On October 3rd 2012, Hershey announced that by 2020 it would transition all its chocolate products to certified cocoa sources to address labor and environmental issues. The announcement resulted from hundreds of thousands of people calling on Hershey to end its reliance on forced child labor in West Africa.
After Hershey’s announcement, the Raise the Bar, Hershey Campaign called on Hershey to reveal the details of this 2020 plan including which certifiers Hershey planned to work with and what the timeline would be for transitioning to ethically certified cocoa. A public plan with clear benchmarks is essential to ensure that Hershey stays on track to meet this commitment, and so that the public can hold the company accountable, should Hershey once again drag its feet.
Now, six months later, Hershey has made no further announcements about ethically certified chocolate offerings. Nor has Hershey revealed any further information on its plan to shift its entire cocoa supply to ethically certified sources of cocoa.
For too many years, the chocolate industry, and Hershey in particular, has delayed taking action on the worst forms of child labor on West African cocoa farms.
The Raise the Bar Hershey coalition is calling on Hershey to provide a public plan to reach it 2020 goal of 100% ethically certified cocoa. Seven years may seem like nothing to a more than 120-year-old company, but it’s an excruciatingly long time for a child working on a cocoa farms through the day and night in the Ivory Coast or Ghana. That’s why Hershey needs a plan to start going child-labor free with its biggest selling products soon.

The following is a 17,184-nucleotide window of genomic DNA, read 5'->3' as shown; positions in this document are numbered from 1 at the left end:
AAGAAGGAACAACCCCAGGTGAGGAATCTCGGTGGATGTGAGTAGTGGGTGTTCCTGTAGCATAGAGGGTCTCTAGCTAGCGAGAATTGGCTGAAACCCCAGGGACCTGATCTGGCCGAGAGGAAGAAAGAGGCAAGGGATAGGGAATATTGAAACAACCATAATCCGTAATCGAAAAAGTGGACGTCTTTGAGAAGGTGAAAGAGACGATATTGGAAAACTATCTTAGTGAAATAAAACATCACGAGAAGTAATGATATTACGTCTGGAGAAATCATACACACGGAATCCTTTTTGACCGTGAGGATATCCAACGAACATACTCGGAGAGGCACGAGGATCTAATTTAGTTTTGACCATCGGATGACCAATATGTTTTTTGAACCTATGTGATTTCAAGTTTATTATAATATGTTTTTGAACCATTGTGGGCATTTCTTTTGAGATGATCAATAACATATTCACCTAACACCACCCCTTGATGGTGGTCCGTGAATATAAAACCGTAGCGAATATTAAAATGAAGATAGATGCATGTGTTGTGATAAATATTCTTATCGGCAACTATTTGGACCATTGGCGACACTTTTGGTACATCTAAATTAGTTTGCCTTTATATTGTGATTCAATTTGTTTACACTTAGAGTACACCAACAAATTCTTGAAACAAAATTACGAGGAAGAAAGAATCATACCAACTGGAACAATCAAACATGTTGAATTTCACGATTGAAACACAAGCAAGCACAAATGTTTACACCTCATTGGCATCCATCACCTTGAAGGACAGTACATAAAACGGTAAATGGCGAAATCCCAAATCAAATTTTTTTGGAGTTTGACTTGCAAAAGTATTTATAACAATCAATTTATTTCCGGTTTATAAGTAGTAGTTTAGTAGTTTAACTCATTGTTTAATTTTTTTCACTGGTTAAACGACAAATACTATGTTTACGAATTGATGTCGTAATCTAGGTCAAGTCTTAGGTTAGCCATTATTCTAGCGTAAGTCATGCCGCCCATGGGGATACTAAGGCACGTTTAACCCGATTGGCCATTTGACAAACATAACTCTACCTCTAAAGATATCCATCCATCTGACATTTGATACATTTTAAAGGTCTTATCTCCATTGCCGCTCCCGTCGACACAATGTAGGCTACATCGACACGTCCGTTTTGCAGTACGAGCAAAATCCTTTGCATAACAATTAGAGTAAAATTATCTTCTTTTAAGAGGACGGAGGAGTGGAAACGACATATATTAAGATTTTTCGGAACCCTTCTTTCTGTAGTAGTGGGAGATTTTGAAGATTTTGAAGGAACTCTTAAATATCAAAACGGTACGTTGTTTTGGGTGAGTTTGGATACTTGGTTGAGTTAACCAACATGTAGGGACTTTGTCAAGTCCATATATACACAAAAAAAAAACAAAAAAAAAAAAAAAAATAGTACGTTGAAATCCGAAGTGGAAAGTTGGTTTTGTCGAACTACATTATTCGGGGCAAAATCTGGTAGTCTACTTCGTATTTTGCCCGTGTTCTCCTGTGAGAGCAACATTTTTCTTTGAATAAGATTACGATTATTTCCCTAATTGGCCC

This plan should include:
1. Clear Benchmarks: A public, clear, and transparent timeline, with incremental benchmarks to meet the 2020 100% certified commitment. We need to see one major product, or at least 20% of Hershey’s cocoa certified by 2014.
2. Transparency: A commitment to report publicly and annually about progress, in relation to the timeline/benchmarks set to shift to ethically certified cocoa (from #1 above), and the actual impacts achieved for farmers, children, and communities (including quantitative measures).
3. Stakeholder Process: Hershey will agree to meet with stakeholders at least semi-annually to provide updates on progress made or not made.
4. Credible Certification: A commitment to using a third-party certification that meaningfully addresses child labor issues, including identification, monitoring, and remediation (the certification body can work in partnership with local NGOs and government, but there must be a systematic approach to handling child labor if and when it arises) and provides for secure farmer incomes, with a set floor price for cocoa that is announced publicly.
The Raise the Bar, Hershey! Coalition will continue to hold Hershey accountable for the treatment of cocoa laborers, especially the youngest of them, with the smallest of voices. And, we need the help of thousands of consumers to make sure Hershey takes action to address child labor.
Please join us in sending a message to Hershey today. Please send Hershey an email today!
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